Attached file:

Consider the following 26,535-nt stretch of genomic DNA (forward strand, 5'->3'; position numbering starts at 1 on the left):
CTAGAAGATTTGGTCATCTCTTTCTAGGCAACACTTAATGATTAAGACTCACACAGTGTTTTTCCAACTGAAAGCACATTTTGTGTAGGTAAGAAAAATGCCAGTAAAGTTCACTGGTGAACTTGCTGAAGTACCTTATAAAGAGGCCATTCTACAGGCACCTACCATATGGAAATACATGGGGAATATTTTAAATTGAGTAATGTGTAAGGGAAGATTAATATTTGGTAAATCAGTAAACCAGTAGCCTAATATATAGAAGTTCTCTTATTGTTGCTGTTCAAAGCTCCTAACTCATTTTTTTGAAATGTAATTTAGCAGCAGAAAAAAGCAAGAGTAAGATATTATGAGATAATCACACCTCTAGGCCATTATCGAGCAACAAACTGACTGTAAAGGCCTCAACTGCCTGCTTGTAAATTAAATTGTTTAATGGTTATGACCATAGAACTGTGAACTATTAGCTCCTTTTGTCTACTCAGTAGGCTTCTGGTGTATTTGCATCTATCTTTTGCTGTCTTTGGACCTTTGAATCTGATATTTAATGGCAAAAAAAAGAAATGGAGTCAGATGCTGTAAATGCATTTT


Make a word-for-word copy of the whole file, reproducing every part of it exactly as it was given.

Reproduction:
Consider the following 26,535-nt stretch of genomic DNA (forward strand, 5'->3'; position numbering starts at 1 on the left):
CTAGAAGATTTGGTCATCTCTTTCTAGGCAACACTTAATGATTAAGACTCACACAGTGTTTTTCCAACTGAAAGCACATTTTGTGTAGGTAAGAAAAATGCCAGTAAAGTTCACTGGTGAACTTGCTGAAGTACCTTATAAAGAGGCCATTCTACAGGCACCTACCATATGGAAATACATGGGGAATATTTTAAATTGAGTAATGTGTAAGGGAAGATTAATATTTGGTAAATCAGTAAACCAGTAGCCTAATATATAGAAGTTCTCTTATTGTTGCTGTTCAAAGCTCCTAACTCATTTTTTTGAAATGTAATTTAGCAGCAGAAAAAAGCAAGAGTAAGATATTATGAGATAATCACACCTCTAGGCCATTATCGAGCAACAAACTGACTGTAAAGGCCTCAACTGCCTGCTTGTAAATTAAATTGTTTAATGGTTATGACCATAGAACTGTGAACTATTAGCTCCTTTTGTCTACTCAGTAGGCTTCTGGTGTATTTGCATCTATCTTTTGCTGTCTTTGGACCTTTGAATCTGATATTTAATGGCAAAAAAAAGAAATGGAGTCAGATGCTGTAAATGCATTTT